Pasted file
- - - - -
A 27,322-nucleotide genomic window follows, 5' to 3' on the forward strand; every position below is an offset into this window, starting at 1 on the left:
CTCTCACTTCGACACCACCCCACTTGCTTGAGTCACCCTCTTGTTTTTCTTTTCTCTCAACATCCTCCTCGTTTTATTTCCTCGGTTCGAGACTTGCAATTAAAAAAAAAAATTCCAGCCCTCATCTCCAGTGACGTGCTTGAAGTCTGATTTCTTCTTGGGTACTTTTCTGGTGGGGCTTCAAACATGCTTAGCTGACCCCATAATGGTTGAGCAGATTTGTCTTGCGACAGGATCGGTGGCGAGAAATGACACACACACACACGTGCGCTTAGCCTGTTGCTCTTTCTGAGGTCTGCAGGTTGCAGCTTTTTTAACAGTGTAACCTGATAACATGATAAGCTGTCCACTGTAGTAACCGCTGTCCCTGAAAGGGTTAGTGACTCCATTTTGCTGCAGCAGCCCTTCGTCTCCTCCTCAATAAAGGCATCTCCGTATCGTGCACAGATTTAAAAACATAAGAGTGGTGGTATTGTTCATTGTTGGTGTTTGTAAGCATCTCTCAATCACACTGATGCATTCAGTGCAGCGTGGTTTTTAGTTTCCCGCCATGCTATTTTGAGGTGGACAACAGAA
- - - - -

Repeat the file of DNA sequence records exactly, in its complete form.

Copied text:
A 27,322-nucleotide genomic window follows, 5' to 3' on the forward strand; every position below is an offset into this window, starting at 1 on the left:
CTCTCACTTCGACACCACCCCACTTGCTTGAGTCACCCTCTTGTTTTTCTTTTCTCTCAACATCCTCCTCGTTTTATTTCCTCGGTTCGAGACTTGCAATTAAAAAAAAAAATTCCAGCCCTCATCTCCAGTGACGTGCTTGAAGTCTGATTTCTTCTTGGGTACTTTTCTGGTGGGGCTTCAAACATGCTTAGCTGACCCCATAATGGTTGAGCAGATTTGTCTTGCGACAGGATCGGTGGCGAGAAATGACACACACACACACGTGCGCTTAGCCTGTTGCTCTTTCTGAGGTCTGCAGGTTGCAGCTTTTTTAACAGTGTAACCTGATAACATGATAAGCTGTCCACTGTAGTAACCGCTGTCCCTGAAAGGGTTAGTGACTCCATTTTGCTGCAGCAGCCCTTCGTCTCCTCCTCAATAAAGGCATCTCCGTATCGTGCACAGATTTAAAAACATAAGAGTGGTGGTATTGTTCATTGTTGGTGTTTGTAAGCATCTCTCAATCACACTGATGCATTCAGTGCAGCGTGGTTTTTAGTTTCCCGCCATGCTATTTTGAGGTGGACAACAGAA